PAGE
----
New York: Radiation therapy — a strategy typically used against cancer — may help treat patients with a life-threatening abnormal heart rhythm called ventricular tachycardia, suggests a study.
Cardiologists and radiation oncologists at Washington University School of Medicine in St. Louis pioneered the use of radiation therapy in a small number of these cardiac patients and modelled the effects of low-dose radiation in mice with heart failure.
The findings, published in the journal Med, suggest that low-dose radiation therapy improves heart function, at least in part, by reducing the number of inflammatory immune cells in the heart muscle.
“The radiation therapy used to treat ventricular tachycardia is targeted to a specific location in the heart; however, a large portion of the rest of the heart gets a low-dose exposure,” said cardiologist Ali Javaheri, Assistant Professor of medicine, at the varsity.
“We wanted to understand the effects of that low-dose radiation on these patients’ hearts. There was concern that it could be harmful to overall heart function, even though it treats dangerous arrhythmia. We were surprised to find the opposite: Heart function appeared to be improved after radiation therapy, at least in the short term,” he added.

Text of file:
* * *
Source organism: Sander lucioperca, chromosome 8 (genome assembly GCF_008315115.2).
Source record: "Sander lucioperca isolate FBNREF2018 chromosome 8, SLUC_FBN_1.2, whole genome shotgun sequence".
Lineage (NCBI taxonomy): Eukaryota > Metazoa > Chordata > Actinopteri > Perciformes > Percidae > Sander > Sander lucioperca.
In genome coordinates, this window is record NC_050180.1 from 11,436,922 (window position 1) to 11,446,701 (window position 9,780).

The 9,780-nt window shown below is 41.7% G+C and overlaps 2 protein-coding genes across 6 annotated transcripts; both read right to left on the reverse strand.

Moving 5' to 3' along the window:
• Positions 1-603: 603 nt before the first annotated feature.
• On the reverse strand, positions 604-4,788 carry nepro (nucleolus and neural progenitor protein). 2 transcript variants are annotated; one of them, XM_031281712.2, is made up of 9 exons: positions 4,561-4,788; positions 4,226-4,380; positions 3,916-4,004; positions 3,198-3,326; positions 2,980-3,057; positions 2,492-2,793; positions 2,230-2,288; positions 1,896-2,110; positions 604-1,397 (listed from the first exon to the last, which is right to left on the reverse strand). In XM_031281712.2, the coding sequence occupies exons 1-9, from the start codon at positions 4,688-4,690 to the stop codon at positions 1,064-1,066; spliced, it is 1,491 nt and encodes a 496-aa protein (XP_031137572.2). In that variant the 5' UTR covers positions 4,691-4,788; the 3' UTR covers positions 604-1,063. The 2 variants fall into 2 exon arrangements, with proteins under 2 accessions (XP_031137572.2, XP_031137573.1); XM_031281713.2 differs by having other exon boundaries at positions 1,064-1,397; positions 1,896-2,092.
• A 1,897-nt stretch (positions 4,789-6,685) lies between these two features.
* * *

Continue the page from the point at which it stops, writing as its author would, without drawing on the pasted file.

A group of nine patients with ventricular tachycardia were evaluated with cardiac MRI before and after radiation treatment, with the MRIs showing improved heart function soon after radiation.
In particular, the patients’ hearts showed improved pumping capacity of the left ventricle, which supplies blood to the entire body. The improvement was seen a few days after treatment, so it was deemed unlikely to be due to the reduction of the arrhythmia, which happens more gradually over the ensuing weeks and months.
The researchers also studied the effects of similar low-dose radiation to the heart in groups of mice with heart failure from three different causes.
Similar to what was observed in the human patients, the researchers found improved heart function in mice receiving radiation therapy, especially in the left ventricle.
In the mice with progressive heart failure, radiation therapy increased survival of the animals, indicating that improvements in heart function translated to improved survival.
The researchers found that the failing mouse hearts that received radiation had reduced fibrosis — or scar tissue — and reductions in cardiac macrophages, a type of immune cell that can drive inflammation in the heart.
In general, the irradiated hearts had fewer cells that proliferated quickly — such as immune cells and fibroblasts — which tend to contribute to worsening heart failure. In contrast, normal heart muscle cells generally do not divide often, if at all.